Wolves and Horses

It’s been the lowest snow year anybody around here can remember. For nearly a month now we have looked onto a green garden where normally there are still huge white mounds skulking in the shadows.

Which, of course, is all good for those long late-winter conversations, when local friends come visiting. There is nothing, after all, quite so inclusive as talking about the weather.

Sometimes, during a visit, one of us might branch off into our own field of interest. The visitor might talk about guns (in which I have little interest) or I might launch into a diatribe about western policy in the Middle East (which they certainly don’t care about).

Anxious not to appear ungracious we usually quickly return to the weather or a rerun of the old favourite: Ford vs. GM vs. Dodge. As in: who makes the best pick-up truck. (In the interests of full disclosure we have a Dodge Ram but I actually think they’re all rubbish.)

This week, however, there was something new. Or at least a new angle on an old theme. Olli, who lives five or six miles away and so is one of our closest neighbours, came hurrying in one morning with a story that had us riveted.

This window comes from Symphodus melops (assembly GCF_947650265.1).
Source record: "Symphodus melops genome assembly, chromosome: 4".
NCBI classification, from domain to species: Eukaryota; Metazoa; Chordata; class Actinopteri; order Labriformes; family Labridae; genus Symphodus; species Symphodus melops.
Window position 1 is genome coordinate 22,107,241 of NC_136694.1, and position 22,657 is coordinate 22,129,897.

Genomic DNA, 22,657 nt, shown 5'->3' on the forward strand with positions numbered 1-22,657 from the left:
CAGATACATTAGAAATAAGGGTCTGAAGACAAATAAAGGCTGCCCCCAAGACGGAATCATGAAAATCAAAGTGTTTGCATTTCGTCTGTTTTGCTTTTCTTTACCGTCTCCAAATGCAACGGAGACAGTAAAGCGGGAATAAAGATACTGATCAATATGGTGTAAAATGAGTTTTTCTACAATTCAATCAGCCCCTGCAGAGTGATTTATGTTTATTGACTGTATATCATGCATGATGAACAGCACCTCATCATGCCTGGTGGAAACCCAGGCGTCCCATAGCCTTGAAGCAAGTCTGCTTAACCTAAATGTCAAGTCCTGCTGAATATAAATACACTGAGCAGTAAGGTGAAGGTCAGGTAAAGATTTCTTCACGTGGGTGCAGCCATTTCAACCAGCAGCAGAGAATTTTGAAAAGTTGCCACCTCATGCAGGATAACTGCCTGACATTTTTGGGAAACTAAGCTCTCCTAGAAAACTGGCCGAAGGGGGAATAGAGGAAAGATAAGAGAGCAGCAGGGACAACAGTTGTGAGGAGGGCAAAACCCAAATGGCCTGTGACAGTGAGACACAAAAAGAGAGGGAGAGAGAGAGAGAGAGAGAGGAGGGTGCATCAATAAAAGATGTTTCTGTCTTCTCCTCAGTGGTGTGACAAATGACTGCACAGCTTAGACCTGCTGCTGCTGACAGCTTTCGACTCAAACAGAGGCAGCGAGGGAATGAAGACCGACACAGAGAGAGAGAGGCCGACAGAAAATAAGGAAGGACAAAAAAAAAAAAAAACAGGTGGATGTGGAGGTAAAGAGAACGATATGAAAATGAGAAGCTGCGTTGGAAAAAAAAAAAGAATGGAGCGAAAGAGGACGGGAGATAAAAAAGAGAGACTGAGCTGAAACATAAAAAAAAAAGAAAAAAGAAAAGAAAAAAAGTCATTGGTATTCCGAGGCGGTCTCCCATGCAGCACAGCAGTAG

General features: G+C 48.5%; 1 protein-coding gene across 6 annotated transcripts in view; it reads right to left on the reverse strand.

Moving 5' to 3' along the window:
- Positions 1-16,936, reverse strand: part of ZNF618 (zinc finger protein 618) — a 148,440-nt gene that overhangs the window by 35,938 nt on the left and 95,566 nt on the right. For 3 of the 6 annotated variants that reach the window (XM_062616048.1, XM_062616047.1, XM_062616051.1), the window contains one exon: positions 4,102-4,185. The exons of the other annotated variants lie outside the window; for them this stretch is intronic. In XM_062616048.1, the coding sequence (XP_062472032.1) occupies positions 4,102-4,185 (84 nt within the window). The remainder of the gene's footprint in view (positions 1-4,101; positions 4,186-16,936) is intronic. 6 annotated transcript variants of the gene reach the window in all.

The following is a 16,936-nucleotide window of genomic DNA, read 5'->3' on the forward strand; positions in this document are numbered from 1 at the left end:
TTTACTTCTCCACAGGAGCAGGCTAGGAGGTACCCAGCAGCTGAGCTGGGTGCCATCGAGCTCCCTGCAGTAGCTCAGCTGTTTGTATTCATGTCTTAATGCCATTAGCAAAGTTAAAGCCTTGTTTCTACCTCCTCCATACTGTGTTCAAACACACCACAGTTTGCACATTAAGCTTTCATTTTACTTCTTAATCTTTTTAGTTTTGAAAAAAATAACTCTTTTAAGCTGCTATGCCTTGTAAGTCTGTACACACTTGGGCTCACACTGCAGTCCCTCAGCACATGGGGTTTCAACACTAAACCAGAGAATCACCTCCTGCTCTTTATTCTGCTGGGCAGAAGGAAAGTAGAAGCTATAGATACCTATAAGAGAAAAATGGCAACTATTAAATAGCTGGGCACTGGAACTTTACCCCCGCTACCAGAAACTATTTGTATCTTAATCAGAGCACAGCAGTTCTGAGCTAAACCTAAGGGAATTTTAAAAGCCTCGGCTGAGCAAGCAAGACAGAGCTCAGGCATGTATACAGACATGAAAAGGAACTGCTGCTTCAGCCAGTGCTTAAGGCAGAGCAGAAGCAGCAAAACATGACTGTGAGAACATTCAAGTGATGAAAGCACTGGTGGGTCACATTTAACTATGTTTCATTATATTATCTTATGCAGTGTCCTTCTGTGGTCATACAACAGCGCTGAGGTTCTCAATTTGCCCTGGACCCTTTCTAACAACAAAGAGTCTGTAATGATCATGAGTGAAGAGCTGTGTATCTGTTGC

The night before, as he was chain-sawing on his huge rolling piece of wilderness land, and out of reach of the rifle that he keeps in his tractor, he looked up to find himself surrounded by a pack of wolves.

Now wolves are not unusual around here. Although we rarely actually see them, we hear them frequently. Some times we wake to their howling in the pre-dawn darkness. Safely tucked up in bed, I love the sound: primal, powerful and redolent of a time before the settlers came.

In recent months a resident pack of seven or eight has worked its way through the bush in our valley, taking deer and elk.